Part 3 – Karma

I just want to take a minute to let everyone know that everything I post is my opinion and my opinion only. I don’t try to force it on anyone, in fact I encourage everyone to have their own opinion.

I got a letter sent home from my daughter’s school the other day stating why “13 Reasons Why” shouldn’t be encouraged to watch at home. Clearly the people that came up with this letter have never faced bullying or sexual harassment. This show by no means was meant to ‘glorify suicide’ or ‘romantize suicide’ or even to make her look like a hero for carrying out the act. It’s about bringing awareness to bullying and the consequences of it. It’s to teach people that for every action there will always be a reaction, and sometimes, it’s just not a god damn positive one. Congratulations on shutting down awareness on such an already taboo subject (note the sarcasm in saying that).

I understand discretion needs to be taken and I’m not saying the show is perfect and everyone should watch it, but to say “it’s a fictional drama with many unrealistic elements”, like no, this shit is real and it happens. People need to know about suicide, the signs, the impact and everything surrounding it.

Again, I will emphasize that I understand this show is not meant for everyone and we do need to clarify that there are other alternatives, but why add more taboo on this subject and take away from the meaning and lessons behind it?

Now, as to why this blog is entitled karma…. I will admit that when I was in grade school, I was a bully. Now I didn’t go stealing people’s lunch money or shoving them in lockers or anything. But there was this one girl that I didn’t didn’t like, and to be completely honest, I had no reason not to other than I simply thought I was better than her. I was so rude to her and continuously made fun of her. I tried to make sure nobody would associate with her without being shunned by everyone else. This still haunts me to this day. I never realized how it impacted her, until one day, I got what was coming.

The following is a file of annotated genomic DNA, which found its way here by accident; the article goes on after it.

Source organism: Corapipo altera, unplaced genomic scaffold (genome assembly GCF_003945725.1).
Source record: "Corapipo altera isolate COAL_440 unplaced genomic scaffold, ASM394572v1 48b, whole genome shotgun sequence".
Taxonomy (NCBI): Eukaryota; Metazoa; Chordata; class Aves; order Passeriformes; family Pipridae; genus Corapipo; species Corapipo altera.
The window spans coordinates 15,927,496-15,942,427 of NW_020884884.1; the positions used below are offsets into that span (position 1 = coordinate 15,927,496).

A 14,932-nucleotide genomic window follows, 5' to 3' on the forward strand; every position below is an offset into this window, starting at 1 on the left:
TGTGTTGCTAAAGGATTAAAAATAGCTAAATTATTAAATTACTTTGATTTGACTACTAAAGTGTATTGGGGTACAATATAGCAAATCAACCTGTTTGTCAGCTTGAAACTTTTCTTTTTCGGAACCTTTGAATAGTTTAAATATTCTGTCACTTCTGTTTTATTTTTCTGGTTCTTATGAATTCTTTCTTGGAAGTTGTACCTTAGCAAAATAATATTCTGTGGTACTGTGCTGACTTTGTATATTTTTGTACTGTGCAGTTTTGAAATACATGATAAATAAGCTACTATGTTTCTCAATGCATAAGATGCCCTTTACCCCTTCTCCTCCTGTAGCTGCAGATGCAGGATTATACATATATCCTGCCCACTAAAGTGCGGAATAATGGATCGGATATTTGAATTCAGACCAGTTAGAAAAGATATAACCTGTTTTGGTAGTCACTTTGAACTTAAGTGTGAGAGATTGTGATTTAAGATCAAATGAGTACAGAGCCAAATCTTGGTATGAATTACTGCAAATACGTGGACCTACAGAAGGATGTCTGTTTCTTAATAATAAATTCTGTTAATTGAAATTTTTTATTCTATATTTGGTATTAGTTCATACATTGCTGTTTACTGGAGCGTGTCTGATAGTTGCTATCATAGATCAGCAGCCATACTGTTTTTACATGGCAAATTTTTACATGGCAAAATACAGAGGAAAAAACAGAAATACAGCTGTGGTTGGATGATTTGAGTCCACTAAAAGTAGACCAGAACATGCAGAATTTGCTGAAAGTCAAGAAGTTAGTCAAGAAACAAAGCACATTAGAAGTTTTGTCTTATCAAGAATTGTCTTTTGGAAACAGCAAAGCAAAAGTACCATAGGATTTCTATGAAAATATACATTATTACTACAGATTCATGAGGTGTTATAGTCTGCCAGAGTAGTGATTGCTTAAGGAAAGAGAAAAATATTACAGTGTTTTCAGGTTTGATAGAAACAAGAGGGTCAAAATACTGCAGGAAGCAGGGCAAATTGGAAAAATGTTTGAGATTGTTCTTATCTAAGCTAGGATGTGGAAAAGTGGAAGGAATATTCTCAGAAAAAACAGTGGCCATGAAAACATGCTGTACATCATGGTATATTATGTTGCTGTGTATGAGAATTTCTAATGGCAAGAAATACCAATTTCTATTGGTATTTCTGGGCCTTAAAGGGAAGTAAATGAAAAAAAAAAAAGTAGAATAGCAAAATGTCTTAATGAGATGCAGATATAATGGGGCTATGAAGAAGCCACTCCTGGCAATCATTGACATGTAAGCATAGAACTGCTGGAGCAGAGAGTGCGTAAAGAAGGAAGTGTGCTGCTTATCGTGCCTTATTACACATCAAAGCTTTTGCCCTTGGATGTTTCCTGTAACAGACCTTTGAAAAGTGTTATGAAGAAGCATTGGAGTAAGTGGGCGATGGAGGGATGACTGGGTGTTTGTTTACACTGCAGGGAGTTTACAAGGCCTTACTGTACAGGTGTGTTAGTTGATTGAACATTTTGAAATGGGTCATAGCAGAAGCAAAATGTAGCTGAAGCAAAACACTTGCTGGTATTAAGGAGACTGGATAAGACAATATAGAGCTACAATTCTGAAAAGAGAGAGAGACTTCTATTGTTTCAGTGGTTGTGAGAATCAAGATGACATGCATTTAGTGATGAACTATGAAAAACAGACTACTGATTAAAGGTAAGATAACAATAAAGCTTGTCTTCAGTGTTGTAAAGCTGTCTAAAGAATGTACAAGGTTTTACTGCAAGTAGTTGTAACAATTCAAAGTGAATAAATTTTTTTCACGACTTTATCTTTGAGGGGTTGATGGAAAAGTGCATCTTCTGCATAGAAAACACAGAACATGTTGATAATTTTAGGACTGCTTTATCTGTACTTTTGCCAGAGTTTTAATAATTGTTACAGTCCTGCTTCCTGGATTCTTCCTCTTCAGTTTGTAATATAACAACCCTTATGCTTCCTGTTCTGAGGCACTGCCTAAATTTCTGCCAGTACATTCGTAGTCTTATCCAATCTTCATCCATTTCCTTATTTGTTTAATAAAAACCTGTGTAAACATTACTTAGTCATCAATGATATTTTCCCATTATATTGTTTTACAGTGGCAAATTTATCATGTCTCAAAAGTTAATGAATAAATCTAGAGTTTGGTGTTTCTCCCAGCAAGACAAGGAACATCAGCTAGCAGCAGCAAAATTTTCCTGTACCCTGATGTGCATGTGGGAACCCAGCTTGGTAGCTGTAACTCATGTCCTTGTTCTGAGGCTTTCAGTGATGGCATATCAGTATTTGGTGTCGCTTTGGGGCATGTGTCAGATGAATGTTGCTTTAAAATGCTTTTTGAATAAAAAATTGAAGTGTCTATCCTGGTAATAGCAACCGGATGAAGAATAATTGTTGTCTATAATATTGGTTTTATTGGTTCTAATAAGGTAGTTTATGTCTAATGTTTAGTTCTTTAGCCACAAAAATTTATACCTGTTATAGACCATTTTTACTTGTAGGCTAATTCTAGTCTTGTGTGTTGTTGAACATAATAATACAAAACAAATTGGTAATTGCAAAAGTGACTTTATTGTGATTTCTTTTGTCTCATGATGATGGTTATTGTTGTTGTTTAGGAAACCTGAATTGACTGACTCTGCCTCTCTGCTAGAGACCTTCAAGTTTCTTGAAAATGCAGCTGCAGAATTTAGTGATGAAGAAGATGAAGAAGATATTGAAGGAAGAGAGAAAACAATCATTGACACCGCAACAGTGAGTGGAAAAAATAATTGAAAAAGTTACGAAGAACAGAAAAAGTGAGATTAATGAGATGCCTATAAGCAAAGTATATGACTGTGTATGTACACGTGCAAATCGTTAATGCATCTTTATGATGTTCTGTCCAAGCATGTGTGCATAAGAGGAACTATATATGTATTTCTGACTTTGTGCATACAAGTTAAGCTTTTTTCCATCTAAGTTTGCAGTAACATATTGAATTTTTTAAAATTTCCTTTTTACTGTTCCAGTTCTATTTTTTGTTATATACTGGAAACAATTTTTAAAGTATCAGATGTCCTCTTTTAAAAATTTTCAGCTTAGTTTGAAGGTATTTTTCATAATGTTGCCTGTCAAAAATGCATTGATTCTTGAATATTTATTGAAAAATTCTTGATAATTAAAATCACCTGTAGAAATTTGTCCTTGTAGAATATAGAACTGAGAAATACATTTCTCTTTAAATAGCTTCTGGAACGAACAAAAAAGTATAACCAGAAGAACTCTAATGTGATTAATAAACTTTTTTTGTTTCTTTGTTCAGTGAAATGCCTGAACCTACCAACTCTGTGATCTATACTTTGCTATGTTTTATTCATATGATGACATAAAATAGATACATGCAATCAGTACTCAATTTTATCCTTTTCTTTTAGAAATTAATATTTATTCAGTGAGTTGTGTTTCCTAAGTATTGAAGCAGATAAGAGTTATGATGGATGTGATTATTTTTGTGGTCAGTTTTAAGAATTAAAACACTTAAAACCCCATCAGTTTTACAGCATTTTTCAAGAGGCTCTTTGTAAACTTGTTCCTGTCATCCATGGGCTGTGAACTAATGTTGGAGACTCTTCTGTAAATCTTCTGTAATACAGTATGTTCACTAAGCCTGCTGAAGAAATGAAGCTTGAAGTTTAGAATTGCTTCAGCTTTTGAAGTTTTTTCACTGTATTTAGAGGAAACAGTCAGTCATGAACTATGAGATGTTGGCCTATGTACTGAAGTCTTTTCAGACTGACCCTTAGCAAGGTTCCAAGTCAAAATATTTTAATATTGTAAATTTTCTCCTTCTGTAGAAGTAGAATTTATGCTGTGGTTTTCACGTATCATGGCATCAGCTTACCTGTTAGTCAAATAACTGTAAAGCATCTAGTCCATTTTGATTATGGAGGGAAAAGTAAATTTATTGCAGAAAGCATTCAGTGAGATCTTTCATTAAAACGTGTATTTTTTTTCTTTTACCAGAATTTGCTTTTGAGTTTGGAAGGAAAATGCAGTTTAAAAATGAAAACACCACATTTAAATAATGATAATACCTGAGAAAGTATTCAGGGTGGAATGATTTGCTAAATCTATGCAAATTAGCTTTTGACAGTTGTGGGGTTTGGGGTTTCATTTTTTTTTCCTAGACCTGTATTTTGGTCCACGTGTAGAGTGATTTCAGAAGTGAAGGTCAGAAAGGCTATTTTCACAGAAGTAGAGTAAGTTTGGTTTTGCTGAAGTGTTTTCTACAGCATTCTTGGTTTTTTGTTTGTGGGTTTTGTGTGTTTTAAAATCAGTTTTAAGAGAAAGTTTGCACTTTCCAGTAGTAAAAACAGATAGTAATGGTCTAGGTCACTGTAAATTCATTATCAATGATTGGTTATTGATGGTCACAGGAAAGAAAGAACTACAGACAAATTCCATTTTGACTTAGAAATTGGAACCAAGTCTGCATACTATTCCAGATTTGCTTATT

Note, this girl is doing fantastic in life and I’m so happy for her. And I have apologized for my wrong doings. Just to clear the air. And had she done what was portrayed in this show, well to be honest, I probably wouldn’t be living anymore myself.

In high school, I was bullied. For all 4 years. I was a wreck. I ended up becoming suicidal. I started becoming bulimic and I hated myself. Every aspect of myself. But my karma didn’t end there. I still feel like I am paying for what I did to this girl. The bullying stopped when I went into university. But from there my karma came in the form of many abusive relationships. Most recently, one where I was abused physically, emotionally, mentally and sexually. Did you know you can be raped by your spouse? I for one didn’t until recently. But thats a story for a different day.

The point I’m trying to make, is if we keep suicide being so hush hush, bullying will never stop. Now, I’ll clarify that I know suicide is not only carried out by people in high school being bullied. But I think it’s a good starting point for breaking the silence.

And for the record, being so low that you feel the only way out is suicide, that’s a feeling nobody should live with. And for myself, I never did carry it out obviously, but sometimes I do still think about it. It’s a sickness and people need to understand that by treating people poorly, it will never go away for that person. The damage will never fully be undone. And I for one, stand by ’13 Reasons Why’ especially after being on both ends of the spectrum and every where in between.

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11 thoughts on “Part 3 – Karma

  1. This is an awesome piece, and resonates very highly with me. In my younger days, I was not so much bullied- as got involved with a particular male that took me down to such a level that I thought I was such a burden to everyone. I thought long and hard about the suicidal path. And to be honest- those thoughts have reared their ugly heads even into my adult life. That is a huge part of what inspired me to start my own blog- and all the other avenues from that. I hope that in some way, I can help motivate and inspire others to transform their own lives. Keep up the great work here my friend…. it’s these voices that truly need to be heard in order to help stop the rising number of suicides. There is a way out of those depths….